That should be the definition in the dictionary.
Mirrors are hung to accommodate people of average stature. This usually means I can’t see myself, or I can only see the top of my head. In some ways this is annoying, but in many others, I’m grateful.
This may sound weird, but I often forget I have dwarfism. I forget I look different from others. I mean, sure, the height difference comes into play throughout my day, but other than that I feel “normal.”
Until I look in a mirror.
When I look in a mirror, I don’t see ME, I see the shell that I live in. My body doesn’t represent my thoughts, interests, emotions, and the countless other things that make me different from every other person in the world. My reflection only shows the one glaring difference between me and most other people: my height. This is the first thing the world sees. This is quite honestly the last thing I think about.
Body image issues are rampant in today’s society, for both men and women. This is not a new issue, but one that’s been around for ages. There are countless marketing strategies targeted at people’s insecurities with their bodies – there’s a “fix-it” solution for everything. All these strategies promise to give me the body I’ve always wanted.
Unless you can make me taller, I’m calling you out on your lies, advertising campaigns.
Back to my issue with mirrors: I can go through my day feeling normal, happy, and positive about my life. However, as soon as I look in a mirror, I can’t help but notice the way dwarfism affects my body – my chubby, round face, the way my short arms hang awkwardly at my sides instead of gracefully like most people, and how my features and limbs are round and squishy, rather than slender and longer like I always imagine. I notice things like my large forehead, the scars left on my legs from previous surgeries, and my massive underbite. I notice all the ways my body differs from that of an average-statured person, especially the body-builders and exercise coaches in all the ads. When I see myself in the mirror, sometimes all thoughts of normalcy and positivity disappear.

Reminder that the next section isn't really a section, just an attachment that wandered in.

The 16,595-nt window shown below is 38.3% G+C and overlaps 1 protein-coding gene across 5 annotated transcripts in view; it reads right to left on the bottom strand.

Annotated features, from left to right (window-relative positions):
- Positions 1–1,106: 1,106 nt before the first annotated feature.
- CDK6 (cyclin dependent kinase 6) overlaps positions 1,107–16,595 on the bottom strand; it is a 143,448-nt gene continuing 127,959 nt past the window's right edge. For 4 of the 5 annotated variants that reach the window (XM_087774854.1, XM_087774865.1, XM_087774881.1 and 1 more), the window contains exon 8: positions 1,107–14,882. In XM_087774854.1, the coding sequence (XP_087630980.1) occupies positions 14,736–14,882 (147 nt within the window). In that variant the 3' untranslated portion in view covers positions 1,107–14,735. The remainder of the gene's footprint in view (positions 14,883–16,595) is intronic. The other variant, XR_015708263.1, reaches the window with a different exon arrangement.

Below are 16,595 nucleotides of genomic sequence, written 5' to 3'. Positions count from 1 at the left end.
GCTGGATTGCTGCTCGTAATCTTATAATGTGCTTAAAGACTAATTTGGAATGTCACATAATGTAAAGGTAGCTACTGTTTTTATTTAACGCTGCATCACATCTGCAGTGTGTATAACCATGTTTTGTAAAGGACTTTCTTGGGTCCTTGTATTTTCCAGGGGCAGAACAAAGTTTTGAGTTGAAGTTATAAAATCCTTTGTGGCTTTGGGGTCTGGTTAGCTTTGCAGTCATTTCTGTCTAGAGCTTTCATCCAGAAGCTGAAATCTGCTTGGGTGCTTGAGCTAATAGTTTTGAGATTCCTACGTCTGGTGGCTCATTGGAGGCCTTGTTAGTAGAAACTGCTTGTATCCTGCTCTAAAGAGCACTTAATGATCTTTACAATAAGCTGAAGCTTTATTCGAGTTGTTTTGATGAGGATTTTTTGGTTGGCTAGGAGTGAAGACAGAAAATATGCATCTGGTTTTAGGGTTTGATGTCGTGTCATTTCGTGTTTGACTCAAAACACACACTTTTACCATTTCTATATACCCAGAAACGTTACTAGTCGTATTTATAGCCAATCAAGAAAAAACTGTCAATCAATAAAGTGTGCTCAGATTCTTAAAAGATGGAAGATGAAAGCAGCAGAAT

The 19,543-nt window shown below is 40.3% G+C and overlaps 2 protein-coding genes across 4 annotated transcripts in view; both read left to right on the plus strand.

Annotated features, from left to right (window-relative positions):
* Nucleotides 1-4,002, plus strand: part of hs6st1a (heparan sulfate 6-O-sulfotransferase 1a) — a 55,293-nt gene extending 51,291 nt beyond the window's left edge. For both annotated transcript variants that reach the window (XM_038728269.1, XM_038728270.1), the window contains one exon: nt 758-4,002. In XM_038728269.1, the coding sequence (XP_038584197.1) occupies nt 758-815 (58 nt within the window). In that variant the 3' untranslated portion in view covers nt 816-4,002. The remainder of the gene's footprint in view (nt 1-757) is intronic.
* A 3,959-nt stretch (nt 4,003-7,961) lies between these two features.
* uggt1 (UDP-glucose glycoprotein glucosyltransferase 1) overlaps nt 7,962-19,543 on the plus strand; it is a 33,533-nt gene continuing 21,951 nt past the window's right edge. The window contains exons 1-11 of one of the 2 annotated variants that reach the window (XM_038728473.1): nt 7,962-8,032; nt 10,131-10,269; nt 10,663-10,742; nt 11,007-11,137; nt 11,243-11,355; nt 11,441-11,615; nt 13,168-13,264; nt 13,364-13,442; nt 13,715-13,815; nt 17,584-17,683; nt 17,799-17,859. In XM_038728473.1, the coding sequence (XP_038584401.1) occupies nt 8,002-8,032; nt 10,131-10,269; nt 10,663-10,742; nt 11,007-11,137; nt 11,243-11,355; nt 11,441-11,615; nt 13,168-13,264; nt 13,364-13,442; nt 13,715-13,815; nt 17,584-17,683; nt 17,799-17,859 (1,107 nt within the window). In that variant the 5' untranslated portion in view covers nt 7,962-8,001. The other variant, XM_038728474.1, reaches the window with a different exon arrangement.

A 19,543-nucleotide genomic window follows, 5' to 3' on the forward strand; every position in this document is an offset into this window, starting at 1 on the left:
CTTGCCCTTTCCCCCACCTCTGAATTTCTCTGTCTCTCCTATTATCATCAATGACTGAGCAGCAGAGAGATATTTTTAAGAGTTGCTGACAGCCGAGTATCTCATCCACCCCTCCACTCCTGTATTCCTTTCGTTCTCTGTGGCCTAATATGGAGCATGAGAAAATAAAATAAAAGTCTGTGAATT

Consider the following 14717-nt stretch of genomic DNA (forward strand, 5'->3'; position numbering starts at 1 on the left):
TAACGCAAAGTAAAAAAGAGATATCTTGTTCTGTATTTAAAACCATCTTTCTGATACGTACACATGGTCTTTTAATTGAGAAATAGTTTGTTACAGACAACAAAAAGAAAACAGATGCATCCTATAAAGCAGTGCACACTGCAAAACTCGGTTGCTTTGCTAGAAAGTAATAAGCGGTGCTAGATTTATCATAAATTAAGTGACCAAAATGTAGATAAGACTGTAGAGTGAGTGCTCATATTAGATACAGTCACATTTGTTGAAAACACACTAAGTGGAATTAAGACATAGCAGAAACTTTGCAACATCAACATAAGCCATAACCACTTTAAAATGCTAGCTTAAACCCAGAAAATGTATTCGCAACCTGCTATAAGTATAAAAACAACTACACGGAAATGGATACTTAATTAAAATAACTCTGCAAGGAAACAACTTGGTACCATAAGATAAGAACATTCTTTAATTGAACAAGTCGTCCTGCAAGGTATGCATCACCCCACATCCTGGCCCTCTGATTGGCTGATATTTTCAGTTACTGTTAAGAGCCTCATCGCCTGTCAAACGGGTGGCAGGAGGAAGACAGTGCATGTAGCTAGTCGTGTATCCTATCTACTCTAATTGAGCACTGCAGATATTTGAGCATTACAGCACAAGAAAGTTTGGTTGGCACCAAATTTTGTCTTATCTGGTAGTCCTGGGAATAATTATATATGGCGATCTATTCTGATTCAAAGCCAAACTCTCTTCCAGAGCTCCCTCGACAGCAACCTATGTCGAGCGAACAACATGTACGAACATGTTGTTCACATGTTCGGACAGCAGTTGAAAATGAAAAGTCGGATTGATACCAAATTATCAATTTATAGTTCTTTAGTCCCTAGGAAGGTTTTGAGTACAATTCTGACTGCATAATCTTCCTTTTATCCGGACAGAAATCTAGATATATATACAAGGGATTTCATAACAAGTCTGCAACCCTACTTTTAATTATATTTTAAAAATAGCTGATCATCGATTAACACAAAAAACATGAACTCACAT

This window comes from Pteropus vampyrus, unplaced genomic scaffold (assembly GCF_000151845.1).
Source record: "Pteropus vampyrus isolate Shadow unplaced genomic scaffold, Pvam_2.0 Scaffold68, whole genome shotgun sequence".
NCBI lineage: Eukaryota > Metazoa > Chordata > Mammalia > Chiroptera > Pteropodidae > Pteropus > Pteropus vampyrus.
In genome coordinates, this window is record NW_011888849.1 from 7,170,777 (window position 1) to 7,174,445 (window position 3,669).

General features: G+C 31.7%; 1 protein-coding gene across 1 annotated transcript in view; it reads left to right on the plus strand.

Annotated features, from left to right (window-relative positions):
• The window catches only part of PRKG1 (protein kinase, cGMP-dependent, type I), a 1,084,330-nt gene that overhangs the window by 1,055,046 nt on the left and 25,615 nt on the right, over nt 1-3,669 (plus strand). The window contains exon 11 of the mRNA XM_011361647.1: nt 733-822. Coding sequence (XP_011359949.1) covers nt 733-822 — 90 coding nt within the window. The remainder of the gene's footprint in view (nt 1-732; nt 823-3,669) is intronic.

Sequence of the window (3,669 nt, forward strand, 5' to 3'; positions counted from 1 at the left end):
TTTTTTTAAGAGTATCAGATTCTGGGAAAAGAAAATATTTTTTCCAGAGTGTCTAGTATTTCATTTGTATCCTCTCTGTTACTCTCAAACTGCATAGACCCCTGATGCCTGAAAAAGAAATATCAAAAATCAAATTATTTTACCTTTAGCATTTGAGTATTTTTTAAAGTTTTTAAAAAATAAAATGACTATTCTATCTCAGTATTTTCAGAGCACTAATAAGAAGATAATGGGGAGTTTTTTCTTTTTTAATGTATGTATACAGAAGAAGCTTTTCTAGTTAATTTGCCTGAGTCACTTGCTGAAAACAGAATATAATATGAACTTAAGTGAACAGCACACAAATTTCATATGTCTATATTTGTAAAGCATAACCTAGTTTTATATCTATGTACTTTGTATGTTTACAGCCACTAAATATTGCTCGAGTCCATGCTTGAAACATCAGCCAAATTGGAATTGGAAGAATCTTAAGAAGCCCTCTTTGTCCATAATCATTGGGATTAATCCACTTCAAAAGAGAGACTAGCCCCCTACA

I hate that mirrors have that kind of power.
I would much rather go through life seeing myself through the eyes of those who love me. Those who see me and choose not to treat me any differently for my dwarfism. Those who make me feel human, not abnormal. I’d prefer to go through life relying on my experiences, thoughts, and choices to define who I am, rather than the physical representation in a mirror. I have a mental picture in my head of the person I am – confident, kind, empathetic, determined, and beautiful in her own way. I would prefer to live as that person, and not be weighed down by the reflection staring back at me from a piece of glass.
While I can’t avoid every mirror in my life, I need to remember the mirror doesn’t define who I am. While it may show a physical body that is very different from others and has aspects that discourage me, it can also remind me to keep working on the person the mirror CAN’T see. I’m realizing that mental picture of me doesn’t have to be a dream, I can be all those things even in a body that stands at 3’8″. The mirror can’t show that person, but that doesn’t mean she’s not there.
I highly doubt I will ever like my reflection in the mirror, but I’m realizing that my outward appearance doesn’t have to define my inward perceptions of myself. I can’t change how dwarfism makes me look different, but I can change the impression I leave in the minds of others when they see me. I want others to see me for who I am on the inside, and I want to do the same for them.